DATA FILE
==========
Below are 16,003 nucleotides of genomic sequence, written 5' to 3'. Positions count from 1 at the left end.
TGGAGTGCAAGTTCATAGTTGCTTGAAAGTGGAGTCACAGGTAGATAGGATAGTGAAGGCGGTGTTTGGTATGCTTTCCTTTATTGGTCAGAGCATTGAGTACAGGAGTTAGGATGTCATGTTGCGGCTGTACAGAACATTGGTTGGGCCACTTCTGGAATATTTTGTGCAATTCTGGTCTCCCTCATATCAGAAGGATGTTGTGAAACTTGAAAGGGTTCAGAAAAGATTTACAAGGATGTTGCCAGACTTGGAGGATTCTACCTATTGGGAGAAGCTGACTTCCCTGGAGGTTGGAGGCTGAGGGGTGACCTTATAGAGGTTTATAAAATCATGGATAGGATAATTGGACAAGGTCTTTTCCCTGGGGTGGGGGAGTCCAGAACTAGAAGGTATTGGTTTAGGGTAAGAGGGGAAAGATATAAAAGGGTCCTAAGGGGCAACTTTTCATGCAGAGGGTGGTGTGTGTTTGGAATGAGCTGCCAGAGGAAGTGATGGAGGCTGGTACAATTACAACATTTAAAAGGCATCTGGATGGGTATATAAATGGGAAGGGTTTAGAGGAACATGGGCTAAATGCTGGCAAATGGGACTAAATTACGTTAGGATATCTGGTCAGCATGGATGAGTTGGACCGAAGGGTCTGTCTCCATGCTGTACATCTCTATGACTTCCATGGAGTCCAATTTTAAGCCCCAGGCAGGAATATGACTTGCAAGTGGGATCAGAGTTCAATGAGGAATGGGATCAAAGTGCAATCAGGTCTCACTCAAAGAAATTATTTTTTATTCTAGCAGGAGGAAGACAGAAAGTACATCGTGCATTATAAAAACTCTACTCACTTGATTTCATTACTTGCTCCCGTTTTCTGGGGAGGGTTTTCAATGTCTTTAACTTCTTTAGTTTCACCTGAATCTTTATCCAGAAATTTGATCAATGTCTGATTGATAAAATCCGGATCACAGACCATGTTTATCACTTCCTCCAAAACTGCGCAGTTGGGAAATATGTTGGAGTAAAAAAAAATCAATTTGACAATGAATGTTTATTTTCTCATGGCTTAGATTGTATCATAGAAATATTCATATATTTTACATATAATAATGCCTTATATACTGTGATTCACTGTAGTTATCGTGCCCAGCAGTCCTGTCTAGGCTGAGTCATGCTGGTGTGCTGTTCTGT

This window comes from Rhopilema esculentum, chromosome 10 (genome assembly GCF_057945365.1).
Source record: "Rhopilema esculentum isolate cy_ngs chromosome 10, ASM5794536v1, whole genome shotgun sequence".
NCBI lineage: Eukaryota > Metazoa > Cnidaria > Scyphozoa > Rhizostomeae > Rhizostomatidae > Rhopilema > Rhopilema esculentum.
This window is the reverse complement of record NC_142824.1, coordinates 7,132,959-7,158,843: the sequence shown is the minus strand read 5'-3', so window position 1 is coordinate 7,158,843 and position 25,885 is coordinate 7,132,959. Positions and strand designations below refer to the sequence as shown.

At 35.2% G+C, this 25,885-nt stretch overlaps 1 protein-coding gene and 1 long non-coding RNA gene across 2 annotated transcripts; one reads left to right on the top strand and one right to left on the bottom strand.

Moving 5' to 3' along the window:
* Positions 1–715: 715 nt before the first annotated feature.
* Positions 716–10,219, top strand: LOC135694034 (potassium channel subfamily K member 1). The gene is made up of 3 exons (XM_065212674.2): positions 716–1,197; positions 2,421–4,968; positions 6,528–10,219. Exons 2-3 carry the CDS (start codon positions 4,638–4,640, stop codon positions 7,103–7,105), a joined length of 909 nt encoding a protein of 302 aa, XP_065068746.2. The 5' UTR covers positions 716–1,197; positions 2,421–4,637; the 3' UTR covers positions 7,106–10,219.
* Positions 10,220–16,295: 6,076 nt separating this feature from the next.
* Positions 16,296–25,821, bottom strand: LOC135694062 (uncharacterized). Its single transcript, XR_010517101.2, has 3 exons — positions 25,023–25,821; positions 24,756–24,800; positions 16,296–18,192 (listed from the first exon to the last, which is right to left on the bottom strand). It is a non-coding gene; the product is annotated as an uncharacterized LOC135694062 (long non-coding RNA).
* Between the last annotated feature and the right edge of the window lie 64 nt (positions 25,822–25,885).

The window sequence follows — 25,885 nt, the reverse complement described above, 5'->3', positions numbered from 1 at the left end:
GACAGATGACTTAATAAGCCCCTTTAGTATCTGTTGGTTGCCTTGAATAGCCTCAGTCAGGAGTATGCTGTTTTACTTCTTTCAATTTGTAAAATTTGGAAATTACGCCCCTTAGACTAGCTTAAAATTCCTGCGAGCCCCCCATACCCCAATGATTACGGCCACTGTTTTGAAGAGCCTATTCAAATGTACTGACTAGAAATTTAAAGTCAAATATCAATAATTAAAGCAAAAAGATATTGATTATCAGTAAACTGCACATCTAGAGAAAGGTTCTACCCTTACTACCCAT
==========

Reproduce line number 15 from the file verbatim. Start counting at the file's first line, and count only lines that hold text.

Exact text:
GACAGATGACTTAATAAGCCCCTTTAGTATCTGTTGGTTGCCTTGAATAGCCTCAGTCAGGAGTATGCTGTTTTACTTCTTTCAATTTGTAAAATTTGGAAATTACGCCCCTTAGACTAGCTTAAAATTCCTGCGAGCCCCCCATACCCCAATGATTACGGCCACTGTTTTGAAGAGCCTATTCAAATGTACTGACTAGAAATTTAAAGTCAAATATCAATAATTAAAGCAAAAAGATATTGATTATCAGTAAACTGCACATCTAGAGAAAGGTTCTACCCTTACTACCCAT